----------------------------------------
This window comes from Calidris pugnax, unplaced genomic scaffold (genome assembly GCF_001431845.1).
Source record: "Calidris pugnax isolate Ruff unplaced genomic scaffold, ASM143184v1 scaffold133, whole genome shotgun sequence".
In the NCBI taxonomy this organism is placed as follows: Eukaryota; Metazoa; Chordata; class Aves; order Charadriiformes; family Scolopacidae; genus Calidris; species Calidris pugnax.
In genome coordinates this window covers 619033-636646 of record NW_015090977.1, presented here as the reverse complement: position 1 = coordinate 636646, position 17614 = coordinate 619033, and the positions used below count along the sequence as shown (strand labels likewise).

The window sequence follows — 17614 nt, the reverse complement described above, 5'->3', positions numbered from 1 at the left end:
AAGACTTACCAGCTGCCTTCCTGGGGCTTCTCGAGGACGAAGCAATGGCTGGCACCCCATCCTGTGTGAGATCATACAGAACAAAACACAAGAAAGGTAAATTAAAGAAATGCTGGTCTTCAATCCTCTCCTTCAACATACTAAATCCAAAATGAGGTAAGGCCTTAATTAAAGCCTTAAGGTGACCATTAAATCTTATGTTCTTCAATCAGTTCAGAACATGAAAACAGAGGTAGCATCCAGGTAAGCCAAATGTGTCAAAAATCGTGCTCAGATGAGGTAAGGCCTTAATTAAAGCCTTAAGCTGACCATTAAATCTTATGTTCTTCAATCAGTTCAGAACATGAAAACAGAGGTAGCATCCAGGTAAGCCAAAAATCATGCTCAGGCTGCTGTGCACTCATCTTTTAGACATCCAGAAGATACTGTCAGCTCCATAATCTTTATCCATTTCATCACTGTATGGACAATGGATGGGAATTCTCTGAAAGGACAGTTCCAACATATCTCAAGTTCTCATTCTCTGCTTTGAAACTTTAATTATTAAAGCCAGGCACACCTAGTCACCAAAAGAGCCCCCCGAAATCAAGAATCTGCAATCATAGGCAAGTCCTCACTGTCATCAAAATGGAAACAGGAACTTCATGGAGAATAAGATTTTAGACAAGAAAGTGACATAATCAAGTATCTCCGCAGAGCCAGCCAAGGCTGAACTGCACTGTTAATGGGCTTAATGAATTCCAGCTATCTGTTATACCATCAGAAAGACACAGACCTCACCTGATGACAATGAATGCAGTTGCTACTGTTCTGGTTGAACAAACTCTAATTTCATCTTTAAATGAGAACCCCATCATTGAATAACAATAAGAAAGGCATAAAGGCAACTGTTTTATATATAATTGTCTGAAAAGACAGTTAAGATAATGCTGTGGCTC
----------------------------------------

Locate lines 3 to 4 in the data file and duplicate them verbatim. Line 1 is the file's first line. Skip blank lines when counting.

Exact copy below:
In the NCBI taxonomy this organism is placed as follows: Eukaryota; Metazoa; Chordata; class Aves; order Charadriiformes; family Scolopacidae; genus Calidris; species Calidris pugnax.
In genome coordinates this window covers 619033-636646 of record NW_015090977.1, presented here as the reverse complement: position 1 = coordinate 636646, position 17614 = coordinate 619033, and the positions used below count along the sequence as shown (strand labels likewise).